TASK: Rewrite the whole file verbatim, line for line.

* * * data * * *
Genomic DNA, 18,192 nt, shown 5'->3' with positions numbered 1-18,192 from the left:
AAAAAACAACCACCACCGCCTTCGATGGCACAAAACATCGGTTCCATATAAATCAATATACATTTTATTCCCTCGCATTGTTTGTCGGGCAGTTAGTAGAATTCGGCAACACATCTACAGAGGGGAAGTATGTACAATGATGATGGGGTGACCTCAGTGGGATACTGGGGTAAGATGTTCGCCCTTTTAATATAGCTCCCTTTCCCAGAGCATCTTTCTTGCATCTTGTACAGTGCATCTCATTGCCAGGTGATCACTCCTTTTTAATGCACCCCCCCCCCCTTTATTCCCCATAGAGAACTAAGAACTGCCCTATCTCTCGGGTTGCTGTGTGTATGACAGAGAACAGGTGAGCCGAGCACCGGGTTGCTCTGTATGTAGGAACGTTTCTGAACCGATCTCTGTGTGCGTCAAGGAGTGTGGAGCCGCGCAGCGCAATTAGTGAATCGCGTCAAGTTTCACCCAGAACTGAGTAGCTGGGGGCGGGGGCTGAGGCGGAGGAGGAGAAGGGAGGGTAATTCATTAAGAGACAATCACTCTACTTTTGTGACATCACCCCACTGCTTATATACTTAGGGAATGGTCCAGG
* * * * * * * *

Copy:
Genomic DNA, 18,192 nt, shown 5'->3' with positions numbered 1-18,192 from the left:
AAAAAACAACCACCACCGCCTTCGATGGCACAAAACATCGGTTCCATATAAATCAATATACATTTTATTCCCTCGCATTGTTTGTCGGGCAGTTAGTAGAATTCGGCAACACATCTACAGAGGGGAAGTATGTACAATGATGATGGGGTGACCTCAGTGGGATACTGGGGTAAGATGTTCGCCCTTTTAATATAGCTCCCTTTCCCAGAGCATCTTTCTTGCATCTTGTACAGTGCATCTCATTGCCAGGTGATCACTCCTTTTTAATGCACCCCCCCCCCCTTTATTCCCCATAGAGAACTAAGAACTGCCCTATCTCTCGGGTTGCTGTGTGTATGACAGAGAACAGGTGAGCCGAGCACCGGGTTGCTCTGTATGTAGGAACGTTTCTGAACCGATCTCTGTGTGCGTCAAGGAGTGTGGAGCCGCGCAGCGCAATTAGTGAATCGCGTCAAGTTTCACCCAGAACTGAGTAGCTGGGGGCGGGGGCTGAGGCGGAGGAGGAGAAGGGAGGGTAATTCATTAAGAGACAATCACTCTACTTTTGTGACATCACCCCACTGCTTATATACTTAGGGAATGGTCCAGG